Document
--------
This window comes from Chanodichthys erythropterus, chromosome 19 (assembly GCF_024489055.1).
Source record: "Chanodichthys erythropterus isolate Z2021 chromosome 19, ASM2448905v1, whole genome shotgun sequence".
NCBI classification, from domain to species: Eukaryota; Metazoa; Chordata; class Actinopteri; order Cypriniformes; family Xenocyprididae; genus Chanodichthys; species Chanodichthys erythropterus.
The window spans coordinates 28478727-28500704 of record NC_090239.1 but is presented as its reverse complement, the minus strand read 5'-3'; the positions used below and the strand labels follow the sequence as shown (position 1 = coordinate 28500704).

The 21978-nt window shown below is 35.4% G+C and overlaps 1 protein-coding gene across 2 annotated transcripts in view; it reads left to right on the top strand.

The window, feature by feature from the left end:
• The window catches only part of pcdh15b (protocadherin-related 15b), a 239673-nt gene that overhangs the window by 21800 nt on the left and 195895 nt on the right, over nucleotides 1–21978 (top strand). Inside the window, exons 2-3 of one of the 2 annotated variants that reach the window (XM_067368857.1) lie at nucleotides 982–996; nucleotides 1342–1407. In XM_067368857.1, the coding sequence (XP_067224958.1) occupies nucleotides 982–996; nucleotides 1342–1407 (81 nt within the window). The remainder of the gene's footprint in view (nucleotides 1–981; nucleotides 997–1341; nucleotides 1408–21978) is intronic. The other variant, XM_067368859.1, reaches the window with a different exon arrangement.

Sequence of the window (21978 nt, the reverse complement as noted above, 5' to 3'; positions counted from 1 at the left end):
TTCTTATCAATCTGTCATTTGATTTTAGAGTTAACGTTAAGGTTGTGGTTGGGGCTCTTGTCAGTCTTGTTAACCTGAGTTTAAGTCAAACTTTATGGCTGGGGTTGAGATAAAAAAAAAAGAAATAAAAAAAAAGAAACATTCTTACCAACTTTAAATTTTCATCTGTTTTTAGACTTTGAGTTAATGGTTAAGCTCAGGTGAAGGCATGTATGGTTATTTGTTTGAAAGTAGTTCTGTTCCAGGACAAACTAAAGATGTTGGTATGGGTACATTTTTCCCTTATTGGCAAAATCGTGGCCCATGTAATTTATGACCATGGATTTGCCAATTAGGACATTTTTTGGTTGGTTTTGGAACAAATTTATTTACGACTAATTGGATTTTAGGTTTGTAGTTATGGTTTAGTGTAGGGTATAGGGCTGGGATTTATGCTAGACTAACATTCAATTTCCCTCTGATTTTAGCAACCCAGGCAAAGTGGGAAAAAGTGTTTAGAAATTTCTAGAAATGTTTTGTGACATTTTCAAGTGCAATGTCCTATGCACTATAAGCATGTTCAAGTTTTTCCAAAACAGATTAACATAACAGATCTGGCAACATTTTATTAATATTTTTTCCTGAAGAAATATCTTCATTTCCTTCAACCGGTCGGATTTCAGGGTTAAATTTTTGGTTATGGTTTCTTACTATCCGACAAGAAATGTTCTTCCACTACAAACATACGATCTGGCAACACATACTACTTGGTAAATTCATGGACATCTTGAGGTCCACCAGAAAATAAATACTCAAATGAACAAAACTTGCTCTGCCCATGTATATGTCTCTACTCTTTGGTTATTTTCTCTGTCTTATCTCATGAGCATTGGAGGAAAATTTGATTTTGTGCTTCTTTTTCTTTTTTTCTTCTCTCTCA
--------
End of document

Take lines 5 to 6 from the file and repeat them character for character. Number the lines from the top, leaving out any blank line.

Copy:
The 21978-nt window shown below is 35.4% G+C and overlaps 1 protein-coding gene across 2 annotated transcripts in view; it reads left to right on the top strand.

The window, feature by feature from the left end: